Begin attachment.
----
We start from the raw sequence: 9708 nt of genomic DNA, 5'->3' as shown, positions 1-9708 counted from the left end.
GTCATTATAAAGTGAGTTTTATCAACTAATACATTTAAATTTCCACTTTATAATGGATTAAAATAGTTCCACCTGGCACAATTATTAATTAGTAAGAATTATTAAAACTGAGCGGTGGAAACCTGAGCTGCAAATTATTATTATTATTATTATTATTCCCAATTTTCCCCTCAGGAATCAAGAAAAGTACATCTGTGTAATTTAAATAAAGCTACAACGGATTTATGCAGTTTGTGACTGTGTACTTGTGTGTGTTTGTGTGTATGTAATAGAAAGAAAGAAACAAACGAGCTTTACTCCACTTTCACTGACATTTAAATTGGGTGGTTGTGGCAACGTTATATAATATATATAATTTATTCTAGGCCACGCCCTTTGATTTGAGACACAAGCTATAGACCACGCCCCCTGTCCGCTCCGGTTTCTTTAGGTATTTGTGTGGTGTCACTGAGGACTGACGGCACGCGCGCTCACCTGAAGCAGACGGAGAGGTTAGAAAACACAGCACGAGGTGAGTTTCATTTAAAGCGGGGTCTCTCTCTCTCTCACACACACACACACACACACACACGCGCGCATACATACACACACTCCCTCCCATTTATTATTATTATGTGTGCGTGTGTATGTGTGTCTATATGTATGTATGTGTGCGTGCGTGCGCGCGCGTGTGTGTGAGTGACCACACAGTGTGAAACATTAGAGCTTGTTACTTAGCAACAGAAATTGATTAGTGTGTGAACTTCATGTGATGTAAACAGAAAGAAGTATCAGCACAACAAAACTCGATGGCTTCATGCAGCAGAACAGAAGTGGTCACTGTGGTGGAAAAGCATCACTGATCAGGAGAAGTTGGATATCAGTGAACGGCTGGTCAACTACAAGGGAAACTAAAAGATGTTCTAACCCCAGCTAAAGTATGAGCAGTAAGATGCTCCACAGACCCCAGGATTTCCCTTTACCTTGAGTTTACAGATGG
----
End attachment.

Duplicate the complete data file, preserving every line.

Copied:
We start from the raw sequence: 9708 nt of genomic DNA, 5'->3' as shown, positions 1-9708 counted from the left end.
GTCATTATAAAGTGAGTTTTATCAACTAATACATTTAAATTTCCACTTTATAATGGATTAAAATAGTTCCACCTGGCACAATTATTAATTAGTAAGAATTATTAAAACTGAGCGGTGGAAACCTGAGCTGCAAATTATTATTATTATTATTATTATTCCCAATTTTCCCCTCAGGAATCAAGAAAAGTACATCTGTGTAATTTAAATAAAGCTACAACGGATTTATGCAGTTTGTGACTGTGTACTTGTGTGTGTTTGTGTGTATGTAATAGAAAGAAAGAAACAAACGAGCTTTACTCCACTTTCACTGACATTTAAATTGGGTGGTTGTGGCAACGTTATATAATATATATAATTTATTCTAGGCCACGCCCTTTGATTTGAGACACAAGCTATAGACCACGCCCCCTGTCCGCTCCGGTTTCTTTAGGTATTTGTGTGGTGTCACTGAGGACTGACGGCACGCGCGCTCACCTGAAGCAGACGGAGAGGTTAGAAAACACAGCACGAGGTGAGTTTCATTTAAAGCGGGGTCTCTCTCTCTCTCACACACACACACACACACACACACGCGCGCATACATACACACACTCCCTCCCATTTATTATTATTATGTGTGCGTGTGTATGTGTGTCTATATGTATGTATGTGTGCGTGCGTGCGCGCGCGTGTGTGTGAGTGACCACACAGTGTGAAACATTAGAGCTTGTTACTTAGCAACAGAAATTGATTAGTGTGTGAACTTCATGTGATGTAAACAGAAAGAAGTATCAGCACAACAAAACTCGATGGCTTCATGCAGCAGAACAGAAGTGGTCACTGTGGTGGAAAAGCATCACTGATCAGGAGAAGTTGGATATCAGTGAACGGCTGGTCAACTACAAGGGAAACTAAAAGATGTTCTAACCCCAGCTAAAGTATGAGCAGTAAGATGCTCCACAGACCCCAGGATTTCCCTTTACCTTGAGTTTACAGATGG